Cemeteries allow a host of meaning and activities to be grafted upon them. For some, they are a beautiful, bucolic place to memorialize loved ones, for others it is a place to go ghost hunting and catch a scare, others treat it as a place to learn more about the past, and for even mit is a final resting plce. Living human beings place many more activities, meanings, and symbolism onto graveyard and cemeteries...but what about the meaning that gravestones are showing us?
Why shouldn’t we analyze headstones, cemeteries, and graveyards from the last 300 or so years with a similar care and interest that we show to burial mounds and graveyards of thousands of years past? How we mark our dead is a cultural phenomena that is easy to overlook and even easier not to think about...for who among us wants to plan the design of our tombstone? So springs the study, analysis, and interpretation of cemetery art. These symbols - from crosses to flowers - can tell us even more about the deceased than the written inscription on their stone. This is especially important when so much of the writing has become unreadable or never existed in the first place.
One of my favorite that I had come across was something I had seen several times before, but never quite understood it: a torch turned upside down. Why put such a puzzling image to mark someone’s final resting place? Well, because it symbolizes eternal life. How? Because despite it’s inverted position, the flame continues to burn on in defiance of natural laws. Perhaps people buried under these symbols were visionaries.
Plants and animals also play into the symbolism. For example, roosters and dolphins signify a resurrection. Lambs usually indicate the death of a child whereas owls symbolize wisdom and old age. Oaks highlight supernatural power, violets highlight faithfulness, and wreaths mean victory in death.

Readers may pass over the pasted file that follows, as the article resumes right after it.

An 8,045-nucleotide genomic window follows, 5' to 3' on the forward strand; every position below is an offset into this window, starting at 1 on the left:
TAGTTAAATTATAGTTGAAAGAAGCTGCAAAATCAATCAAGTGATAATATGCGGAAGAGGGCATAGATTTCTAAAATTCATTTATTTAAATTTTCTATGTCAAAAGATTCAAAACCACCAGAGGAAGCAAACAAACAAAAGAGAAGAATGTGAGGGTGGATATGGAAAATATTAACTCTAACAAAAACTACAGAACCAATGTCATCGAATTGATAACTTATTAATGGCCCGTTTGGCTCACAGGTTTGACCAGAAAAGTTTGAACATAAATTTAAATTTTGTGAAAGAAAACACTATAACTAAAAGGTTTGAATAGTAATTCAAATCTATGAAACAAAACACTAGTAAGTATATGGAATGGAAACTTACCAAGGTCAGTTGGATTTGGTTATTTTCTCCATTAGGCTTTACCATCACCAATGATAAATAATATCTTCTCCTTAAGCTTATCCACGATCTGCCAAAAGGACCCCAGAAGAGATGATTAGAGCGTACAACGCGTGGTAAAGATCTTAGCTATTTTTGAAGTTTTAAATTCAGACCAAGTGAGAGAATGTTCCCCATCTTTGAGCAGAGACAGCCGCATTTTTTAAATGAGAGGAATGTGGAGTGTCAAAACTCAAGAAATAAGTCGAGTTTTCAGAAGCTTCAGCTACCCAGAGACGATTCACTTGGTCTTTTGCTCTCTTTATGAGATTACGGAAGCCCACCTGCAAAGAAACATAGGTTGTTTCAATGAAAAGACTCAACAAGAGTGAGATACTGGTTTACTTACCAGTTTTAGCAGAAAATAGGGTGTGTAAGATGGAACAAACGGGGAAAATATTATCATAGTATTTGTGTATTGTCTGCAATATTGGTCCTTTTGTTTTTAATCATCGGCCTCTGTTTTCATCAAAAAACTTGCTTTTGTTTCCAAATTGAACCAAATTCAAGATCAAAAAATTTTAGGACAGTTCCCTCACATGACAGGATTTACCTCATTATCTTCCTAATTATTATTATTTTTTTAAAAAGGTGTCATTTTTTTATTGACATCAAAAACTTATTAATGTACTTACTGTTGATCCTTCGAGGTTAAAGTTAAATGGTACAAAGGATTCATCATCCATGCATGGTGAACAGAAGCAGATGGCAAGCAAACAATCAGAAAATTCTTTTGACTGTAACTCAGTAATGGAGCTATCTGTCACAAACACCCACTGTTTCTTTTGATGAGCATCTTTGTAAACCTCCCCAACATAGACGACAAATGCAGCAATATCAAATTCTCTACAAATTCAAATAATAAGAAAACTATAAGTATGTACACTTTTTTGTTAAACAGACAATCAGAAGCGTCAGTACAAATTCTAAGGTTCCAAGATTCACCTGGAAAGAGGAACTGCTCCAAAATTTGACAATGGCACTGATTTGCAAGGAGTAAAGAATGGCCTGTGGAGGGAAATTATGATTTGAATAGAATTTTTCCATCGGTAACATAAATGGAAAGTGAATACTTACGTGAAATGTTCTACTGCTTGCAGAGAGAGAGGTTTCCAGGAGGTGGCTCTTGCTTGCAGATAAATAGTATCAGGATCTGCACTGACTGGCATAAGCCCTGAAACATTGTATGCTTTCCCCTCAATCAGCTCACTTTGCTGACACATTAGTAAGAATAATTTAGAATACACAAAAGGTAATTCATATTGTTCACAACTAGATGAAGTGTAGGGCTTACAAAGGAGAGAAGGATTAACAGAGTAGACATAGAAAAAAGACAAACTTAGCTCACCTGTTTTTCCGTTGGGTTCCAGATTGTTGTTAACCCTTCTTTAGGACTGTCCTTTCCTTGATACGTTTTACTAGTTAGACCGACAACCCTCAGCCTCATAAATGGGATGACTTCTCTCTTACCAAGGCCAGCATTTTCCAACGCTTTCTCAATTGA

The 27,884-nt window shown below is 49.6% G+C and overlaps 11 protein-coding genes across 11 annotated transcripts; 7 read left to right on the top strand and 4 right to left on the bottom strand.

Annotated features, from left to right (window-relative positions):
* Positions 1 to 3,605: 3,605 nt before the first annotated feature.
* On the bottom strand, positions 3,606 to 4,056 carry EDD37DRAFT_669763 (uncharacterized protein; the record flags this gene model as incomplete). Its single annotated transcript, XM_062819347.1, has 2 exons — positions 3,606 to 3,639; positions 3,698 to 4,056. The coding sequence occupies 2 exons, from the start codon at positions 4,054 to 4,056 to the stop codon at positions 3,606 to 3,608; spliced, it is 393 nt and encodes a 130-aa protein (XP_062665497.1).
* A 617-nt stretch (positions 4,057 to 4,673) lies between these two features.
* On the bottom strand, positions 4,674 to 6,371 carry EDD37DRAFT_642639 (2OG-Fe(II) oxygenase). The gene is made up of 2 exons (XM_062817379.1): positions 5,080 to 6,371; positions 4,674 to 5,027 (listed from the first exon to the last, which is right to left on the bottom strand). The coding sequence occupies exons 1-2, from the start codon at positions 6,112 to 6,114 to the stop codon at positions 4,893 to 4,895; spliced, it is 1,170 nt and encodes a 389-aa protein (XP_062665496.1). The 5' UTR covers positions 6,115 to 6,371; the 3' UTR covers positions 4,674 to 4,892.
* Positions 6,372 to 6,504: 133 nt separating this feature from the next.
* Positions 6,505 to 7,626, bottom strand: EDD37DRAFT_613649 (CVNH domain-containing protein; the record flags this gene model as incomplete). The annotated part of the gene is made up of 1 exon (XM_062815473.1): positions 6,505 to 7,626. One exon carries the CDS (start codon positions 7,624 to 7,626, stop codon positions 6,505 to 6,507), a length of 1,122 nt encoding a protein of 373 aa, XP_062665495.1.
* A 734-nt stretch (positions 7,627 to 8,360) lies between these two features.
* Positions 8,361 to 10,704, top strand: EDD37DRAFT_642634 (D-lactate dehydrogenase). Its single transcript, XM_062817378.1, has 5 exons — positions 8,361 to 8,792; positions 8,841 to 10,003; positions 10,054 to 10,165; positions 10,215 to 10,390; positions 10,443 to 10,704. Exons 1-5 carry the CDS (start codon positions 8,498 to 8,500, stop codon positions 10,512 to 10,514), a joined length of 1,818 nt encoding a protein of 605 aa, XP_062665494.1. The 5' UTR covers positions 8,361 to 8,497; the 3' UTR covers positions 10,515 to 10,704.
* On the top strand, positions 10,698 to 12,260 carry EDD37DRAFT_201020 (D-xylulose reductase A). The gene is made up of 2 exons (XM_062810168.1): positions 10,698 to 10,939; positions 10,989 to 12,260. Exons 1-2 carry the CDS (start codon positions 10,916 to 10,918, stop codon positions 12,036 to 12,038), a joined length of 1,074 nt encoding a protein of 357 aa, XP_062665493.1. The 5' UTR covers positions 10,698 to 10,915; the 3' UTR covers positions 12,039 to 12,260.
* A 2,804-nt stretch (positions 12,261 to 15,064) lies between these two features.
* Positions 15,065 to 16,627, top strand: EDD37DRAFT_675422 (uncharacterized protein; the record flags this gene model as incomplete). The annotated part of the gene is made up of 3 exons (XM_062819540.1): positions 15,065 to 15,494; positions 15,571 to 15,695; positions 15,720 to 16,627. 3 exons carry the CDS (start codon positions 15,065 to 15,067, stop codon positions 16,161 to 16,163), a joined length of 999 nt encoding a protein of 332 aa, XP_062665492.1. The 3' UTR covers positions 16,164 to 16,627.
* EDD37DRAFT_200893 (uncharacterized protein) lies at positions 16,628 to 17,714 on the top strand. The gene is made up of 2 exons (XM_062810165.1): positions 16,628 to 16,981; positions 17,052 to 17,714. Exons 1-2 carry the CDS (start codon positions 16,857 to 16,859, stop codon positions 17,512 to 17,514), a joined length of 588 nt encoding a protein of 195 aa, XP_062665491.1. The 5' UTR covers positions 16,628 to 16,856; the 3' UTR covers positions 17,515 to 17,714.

Another favorite was the butterfly. Perhaps it is my own bias peeking through but I always think butterflies seem quite cheesy. However, the Greek word for butterfly is “psyche.” If you’ve ever dabbled in Greek philosophy, you might know that psych is also the greek word for soul. To take it even a step further butterflies begin life as caterpillars, cocoon themselves (almost as if in a coffin), and remerge as butterflies. In a strange way, is the grave acting as some sort of cocoon for a grander experience?
Even more interesting, according to 99% Invisible, “Others symbols are tied to orders, institutions and professions, like stumps associated with the Woodmen of the World; squares and compasses with Masonic orders; a mortar and pestle with pharmacists; a palette and brush with artists; anvils with blacksmiths; anchors with sailors; and linked chains with the Independent Order of Odd Fellows.” Continuing on tha idea, Eagles often symbolize a military career.
Another element I find interesting are all the different symbols that hands in different positions can mean. Clasped hands are usually linked to faith and prayer. A hand with a pointed finger (either upwards or downwards) indicates mortality, a downward hand can also specifically represent a sudden or unexpected death. A hand holding a heart usually represents charity, whereas a hand holding a book highlights the “embodiment of faith.”
What other symbols have you noticed are prevalent in cemeteries and graveyards? What do you think they could mean?
This image of the German cemetery in Sighișoara, Romania, taken by Myrabella. It is liscensed under CC BY-SA 4.0.